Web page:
Amy Elisa Jackson: What was the most challenging part of going from local politics to being a CEO, advisor and now boardmember?

Valerie Jarrett: Getting used to change. I come from an administration that believed in hope and change, but nobody said those were easy. I’m not a spontaneous person by nature. I’m a planner. And I think what I had to do was get comfortable with the notion that initially, change was going to feel uncomfortable. I was going to feel imposter syndrome and feel unsure about whether or not I would be able to meet expectations — just those natural insecurities that most people have but don’t talk about. And I had to say, “With your track record, you know now that it’s going to seem really hard on the first day, and then it’s going to get better.” I wish that when I was 30, I would have known that it does get better. Once it sinks in and you develop new skills, you can meet the challenge.

Amy Elisa Jackson: One of the passages in your book that I highlighted is: “I had ambitiously created this plan for my life. I had this notion that by sheer force of will, I could drive my life in a rigid linear path, and that it was a sign of strength if I had the self-control to never waiver from my intended course.” When you hear that now, what comes to mind?

Valerie Jarrett: I took pride in fulfilling what I set out to do. My parents used to say that when you start something, you have to finish it. So if I started taking piano lessons at the beginning of the school year and I didn’t like it, I had to finish it out. It took a while to get comfortable with this notion that there are always going to be zigs and zags. Some of them are intentional, but some of them just come at you, and learning that it’s okay to change course is important. I thought that once you start a job, or even start a marriage, you should will it to work. Sometimes, though, that’s not possible. But just because something doesn’t work out doesn’t define you as a failure. That’s how I felt when I got a divorce initially. I used to say to Laura, “Look, if you have one happy parent, that’s more than most people have.” I knew that if I’d stayed married, she would’ve had two unhappy parents.

Amy Elisa Jackson: A family legacy of educational and professional success can be inspiring and empowering, but it can also conjure up the fear of never living up to it. How did you navigate that?

Valerie Jarrett: My parents and my grandmother were very open about, and proud of, our family history. My grandmother talked about my great grandfather, who was the first African-American to go to MIT. His father had been born a slave, freed after the Civil War and saved enough money as a carpenter to send his son from Wilmington, North Carolina to Boston. I looked at how successful he was and thought, “That’s a steep climb for anybody.” But on the other hand, anytime I would get nervous, I would think about those folks. I would think, “If you could get on a train, go to MIT and be the first African-American student there, then I can do whatever it is I have to do.” It gave me strength and courage. Then my parents were very good about saying, “What’s most important is effort. Effort will lead to excellence.” But excellence doesn’t always mean getting an A+ — it’s defined by whether you did the best you could. Knowing that my parents loved me unconditionally — and that they would catch me if I did stumble and fall — motivated me.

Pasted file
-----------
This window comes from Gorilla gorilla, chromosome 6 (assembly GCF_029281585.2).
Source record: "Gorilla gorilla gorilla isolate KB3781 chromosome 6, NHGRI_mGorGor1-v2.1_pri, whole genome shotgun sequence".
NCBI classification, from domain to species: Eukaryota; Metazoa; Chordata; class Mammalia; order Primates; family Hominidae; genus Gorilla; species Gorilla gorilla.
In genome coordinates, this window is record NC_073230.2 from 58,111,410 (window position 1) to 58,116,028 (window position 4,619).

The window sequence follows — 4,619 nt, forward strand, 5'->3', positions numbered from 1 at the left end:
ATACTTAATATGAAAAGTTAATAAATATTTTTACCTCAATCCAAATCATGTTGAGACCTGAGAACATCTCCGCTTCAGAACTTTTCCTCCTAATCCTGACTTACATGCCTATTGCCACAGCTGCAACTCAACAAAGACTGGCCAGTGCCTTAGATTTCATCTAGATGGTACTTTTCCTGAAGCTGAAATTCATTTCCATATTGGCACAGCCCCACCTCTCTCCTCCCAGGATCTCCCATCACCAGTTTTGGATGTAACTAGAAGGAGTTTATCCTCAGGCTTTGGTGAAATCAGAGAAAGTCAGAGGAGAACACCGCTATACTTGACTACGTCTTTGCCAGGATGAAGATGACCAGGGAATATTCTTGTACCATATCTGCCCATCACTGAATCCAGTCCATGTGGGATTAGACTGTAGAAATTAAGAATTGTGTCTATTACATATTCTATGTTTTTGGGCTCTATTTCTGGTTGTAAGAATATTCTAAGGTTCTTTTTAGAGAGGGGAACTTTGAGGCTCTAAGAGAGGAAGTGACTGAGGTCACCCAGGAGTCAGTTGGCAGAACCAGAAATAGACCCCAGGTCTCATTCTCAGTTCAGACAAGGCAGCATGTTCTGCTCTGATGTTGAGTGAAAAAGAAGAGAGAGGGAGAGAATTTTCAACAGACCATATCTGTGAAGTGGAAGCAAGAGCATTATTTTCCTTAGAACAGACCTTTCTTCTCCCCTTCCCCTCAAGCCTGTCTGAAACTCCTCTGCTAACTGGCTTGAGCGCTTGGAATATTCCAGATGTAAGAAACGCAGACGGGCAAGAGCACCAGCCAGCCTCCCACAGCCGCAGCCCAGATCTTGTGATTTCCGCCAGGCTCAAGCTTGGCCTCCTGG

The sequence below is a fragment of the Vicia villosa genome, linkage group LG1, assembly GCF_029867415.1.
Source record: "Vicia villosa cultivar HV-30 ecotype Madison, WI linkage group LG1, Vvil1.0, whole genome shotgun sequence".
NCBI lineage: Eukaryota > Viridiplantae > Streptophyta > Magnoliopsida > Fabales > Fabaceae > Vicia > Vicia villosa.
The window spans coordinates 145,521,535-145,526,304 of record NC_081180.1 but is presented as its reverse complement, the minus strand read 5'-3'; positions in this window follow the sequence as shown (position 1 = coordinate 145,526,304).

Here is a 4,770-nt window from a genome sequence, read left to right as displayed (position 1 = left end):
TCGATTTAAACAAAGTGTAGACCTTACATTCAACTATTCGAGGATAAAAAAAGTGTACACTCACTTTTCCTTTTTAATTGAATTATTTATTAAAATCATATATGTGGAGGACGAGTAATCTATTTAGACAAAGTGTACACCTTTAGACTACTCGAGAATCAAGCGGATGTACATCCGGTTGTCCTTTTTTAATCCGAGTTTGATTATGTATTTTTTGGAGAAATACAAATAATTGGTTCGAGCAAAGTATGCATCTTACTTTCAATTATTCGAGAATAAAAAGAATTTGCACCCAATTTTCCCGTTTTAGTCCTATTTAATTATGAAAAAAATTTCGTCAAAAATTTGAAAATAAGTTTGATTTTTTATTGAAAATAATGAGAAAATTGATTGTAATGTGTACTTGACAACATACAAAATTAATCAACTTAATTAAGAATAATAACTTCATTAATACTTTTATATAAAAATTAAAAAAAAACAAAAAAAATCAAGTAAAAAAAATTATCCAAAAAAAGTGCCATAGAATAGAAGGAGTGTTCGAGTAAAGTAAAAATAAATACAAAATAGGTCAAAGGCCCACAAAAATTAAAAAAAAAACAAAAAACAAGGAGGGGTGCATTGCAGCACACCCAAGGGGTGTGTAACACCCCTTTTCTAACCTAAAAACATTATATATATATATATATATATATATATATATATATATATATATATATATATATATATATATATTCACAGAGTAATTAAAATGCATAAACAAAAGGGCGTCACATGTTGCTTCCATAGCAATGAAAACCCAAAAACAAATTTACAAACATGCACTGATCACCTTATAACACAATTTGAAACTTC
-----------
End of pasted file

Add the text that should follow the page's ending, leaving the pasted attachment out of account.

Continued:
It takes a certain level of confidence to say, “I’m going to try something really different, even if everybody’s telling me it’s a mistake.” Sometimes, we get so caught up that we don’t realize that when something doesn’t work out, you just move onto something new the next day. [Your career is] a marathon, and each leg of that marathon has different challenges, trade-offs, opportunities and setbacks. You often hear, “Can you have it all?” But when you look back, maybe the question should be, “Did I have a whole life? Did I love, and did people love me? Was I purposeful? Do I feel as though I have the respect of those who I love and cherish? And did I do something to make the world a little bit better?” You don’t have to change it radically, but you have to do your part when you’re here on Earth.

I’ve learned not to plan too far out in the future.

Amy Elisa Jackson: What has been the most impactful thing you’ve learned in the last 10-15 years?